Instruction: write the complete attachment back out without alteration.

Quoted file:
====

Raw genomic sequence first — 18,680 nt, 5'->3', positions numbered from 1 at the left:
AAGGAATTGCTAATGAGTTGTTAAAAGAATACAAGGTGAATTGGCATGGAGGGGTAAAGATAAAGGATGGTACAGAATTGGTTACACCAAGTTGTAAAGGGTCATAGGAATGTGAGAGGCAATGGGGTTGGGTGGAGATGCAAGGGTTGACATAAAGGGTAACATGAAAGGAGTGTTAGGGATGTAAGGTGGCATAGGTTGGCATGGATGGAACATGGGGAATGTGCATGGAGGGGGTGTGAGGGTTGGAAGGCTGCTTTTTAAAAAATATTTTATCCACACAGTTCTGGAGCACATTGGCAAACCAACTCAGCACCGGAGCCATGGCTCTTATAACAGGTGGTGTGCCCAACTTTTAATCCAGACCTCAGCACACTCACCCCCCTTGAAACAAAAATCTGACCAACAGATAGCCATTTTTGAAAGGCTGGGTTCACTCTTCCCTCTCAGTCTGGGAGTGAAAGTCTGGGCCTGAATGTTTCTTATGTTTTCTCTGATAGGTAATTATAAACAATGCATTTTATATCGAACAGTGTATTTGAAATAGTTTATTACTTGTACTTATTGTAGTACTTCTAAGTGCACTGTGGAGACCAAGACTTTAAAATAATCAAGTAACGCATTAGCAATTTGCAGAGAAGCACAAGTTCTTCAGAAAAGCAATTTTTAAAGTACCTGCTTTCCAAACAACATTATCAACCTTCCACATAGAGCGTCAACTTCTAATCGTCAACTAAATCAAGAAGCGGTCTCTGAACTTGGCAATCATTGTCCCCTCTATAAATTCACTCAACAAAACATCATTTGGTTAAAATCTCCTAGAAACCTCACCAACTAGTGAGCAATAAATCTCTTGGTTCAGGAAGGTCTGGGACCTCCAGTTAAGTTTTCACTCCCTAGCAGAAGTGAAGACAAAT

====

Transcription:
Raw genomic sequence first — 18,680 nt, 5'->3', positions numbered from 1 at the left:
AAGGAATTGCTAATGAGTTGTTAAAAGAATACAAGGTGAATTGGCATGGAGGGGTAAAGATAAAGGATGGTACAGAATTGGTTACACCAAGTTGTAAAGGGTCATAGGAATGTGAGAGGCAATGGGGTTGGGTGGAGATGCAAGGGTTGACATAAAGGGTAACATGAAAGGAGTGTTAGGGATGTAAGGTGGCATAGGTTGGCATGGATGGAACATGGGGAATGTGCATGGAGGGGGTGTGAGGGTTGGAAGGCTGCTTTTTAAAAAATATTTTATCCACACAGTTCTGGAGCACATTGGCAAACCAACTCAGCACCGGAGCCATGGCTCTTATAACAGGTGGTGTGCCCAACTTTTAATCCAGACCTCAGCACACTCACCCCCCTTGAAACAAAAATCTGACCAACAGATAGCCATTTTTGAAAGGCTGGGTTCACTCTTCCCTCTCAGTCTGGGAGTGAAAGTCTGGGCCTGAATGTTTCTTATGTTTTCTCTGATAGGTAATTATAAACAATGCATTTTATATCGAACAGTGTATTTGAAATAGTTTATTACTTGTACTTATTGTAGTACTTCTAAGTGCACTGTGGAGACCAAGACTTTAAAATAATCAAGTAACGCATTAGCAATTTGCAGAGAAGCACAAGTTCTTCAGAAAAGCAATTTTTAAAGTACCTGCTTTCCAAACAACATTATCAACCTTCCACATAGAGCGTCAACTTCTAATCGTCAACTAAATCAAGAAGCGGTCTCTGAACTTGGCAATCATTGTCCCCTCTATAAATTCACTCAACAAAACATCATTTGGTTAAAATCTCCTAGAAACCTCACCAACTAGTGAGCAATAAATCTCTTGGTTCAGGAAGGTCTGGGACCTCCAGTTAAGTTTTCACTCCCTAGCAGAAGTGAAGACAAAT